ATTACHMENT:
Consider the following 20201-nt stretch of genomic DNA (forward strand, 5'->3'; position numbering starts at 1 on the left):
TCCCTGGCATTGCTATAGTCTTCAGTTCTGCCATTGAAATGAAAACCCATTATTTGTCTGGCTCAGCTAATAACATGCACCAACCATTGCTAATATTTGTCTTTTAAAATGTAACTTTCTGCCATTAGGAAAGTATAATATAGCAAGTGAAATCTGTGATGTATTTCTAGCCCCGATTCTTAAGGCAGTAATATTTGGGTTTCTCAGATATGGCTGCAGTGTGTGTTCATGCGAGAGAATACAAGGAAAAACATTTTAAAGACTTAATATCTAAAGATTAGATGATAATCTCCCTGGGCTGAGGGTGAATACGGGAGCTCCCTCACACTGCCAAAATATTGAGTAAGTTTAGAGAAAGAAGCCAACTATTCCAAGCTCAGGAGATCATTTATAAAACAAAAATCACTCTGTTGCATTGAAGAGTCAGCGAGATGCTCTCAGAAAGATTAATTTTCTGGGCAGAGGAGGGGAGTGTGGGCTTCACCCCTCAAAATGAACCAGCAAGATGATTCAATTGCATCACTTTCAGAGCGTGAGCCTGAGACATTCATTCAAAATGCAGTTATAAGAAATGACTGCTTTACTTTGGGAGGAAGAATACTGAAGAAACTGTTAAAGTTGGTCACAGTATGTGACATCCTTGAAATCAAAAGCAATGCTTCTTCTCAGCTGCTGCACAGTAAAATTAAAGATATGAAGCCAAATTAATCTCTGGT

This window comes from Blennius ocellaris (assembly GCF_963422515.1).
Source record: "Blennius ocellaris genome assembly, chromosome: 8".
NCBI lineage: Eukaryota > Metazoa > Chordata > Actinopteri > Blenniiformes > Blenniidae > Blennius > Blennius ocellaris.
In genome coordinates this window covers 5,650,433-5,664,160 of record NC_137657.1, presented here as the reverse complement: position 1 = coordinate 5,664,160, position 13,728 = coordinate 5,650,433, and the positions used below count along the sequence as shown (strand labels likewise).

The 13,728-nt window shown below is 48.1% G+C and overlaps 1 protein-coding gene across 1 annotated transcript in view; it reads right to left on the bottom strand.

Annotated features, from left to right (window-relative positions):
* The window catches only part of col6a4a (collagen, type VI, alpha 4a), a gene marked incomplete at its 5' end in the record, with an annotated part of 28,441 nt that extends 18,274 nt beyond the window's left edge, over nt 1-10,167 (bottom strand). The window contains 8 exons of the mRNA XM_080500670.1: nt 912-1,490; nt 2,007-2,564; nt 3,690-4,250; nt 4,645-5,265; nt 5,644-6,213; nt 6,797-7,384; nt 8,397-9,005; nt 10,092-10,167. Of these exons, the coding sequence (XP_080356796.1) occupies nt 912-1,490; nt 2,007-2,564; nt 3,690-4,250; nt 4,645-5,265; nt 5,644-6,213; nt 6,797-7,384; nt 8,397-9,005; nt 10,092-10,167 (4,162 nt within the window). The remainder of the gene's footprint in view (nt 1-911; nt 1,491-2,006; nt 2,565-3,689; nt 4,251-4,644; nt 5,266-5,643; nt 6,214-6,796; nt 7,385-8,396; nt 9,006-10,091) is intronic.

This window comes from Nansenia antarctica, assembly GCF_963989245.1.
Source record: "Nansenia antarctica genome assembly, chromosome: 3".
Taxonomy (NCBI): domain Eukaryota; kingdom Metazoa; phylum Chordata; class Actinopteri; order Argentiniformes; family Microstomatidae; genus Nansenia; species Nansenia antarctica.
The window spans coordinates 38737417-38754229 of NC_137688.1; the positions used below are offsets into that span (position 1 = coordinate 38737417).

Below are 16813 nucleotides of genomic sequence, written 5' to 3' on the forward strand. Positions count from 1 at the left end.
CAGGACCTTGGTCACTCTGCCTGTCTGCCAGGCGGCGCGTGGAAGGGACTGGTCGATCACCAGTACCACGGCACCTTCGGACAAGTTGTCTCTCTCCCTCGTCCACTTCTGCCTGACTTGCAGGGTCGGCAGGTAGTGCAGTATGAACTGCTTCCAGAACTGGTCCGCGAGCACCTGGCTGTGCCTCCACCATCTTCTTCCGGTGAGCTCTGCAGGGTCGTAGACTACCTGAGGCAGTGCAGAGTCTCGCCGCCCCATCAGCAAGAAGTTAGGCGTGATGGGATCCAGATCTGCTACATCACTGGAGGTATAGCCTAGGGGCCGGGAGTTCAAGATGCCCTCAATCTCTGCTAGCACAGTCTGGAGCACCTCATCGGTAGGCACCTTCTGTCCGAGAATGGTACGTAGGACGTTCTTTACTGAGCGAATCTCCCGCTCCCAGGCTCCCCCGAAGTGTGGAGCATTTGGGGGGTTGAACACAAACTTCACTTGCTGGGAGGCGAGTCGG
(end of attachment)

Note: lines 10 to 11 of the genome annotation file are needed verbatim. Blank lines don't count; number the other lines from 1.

This window comes from Nansenia antarctica, assembly GCF_963989245.1.
Source record: "Nansenia antarctica genome assembly, chromosome: 3".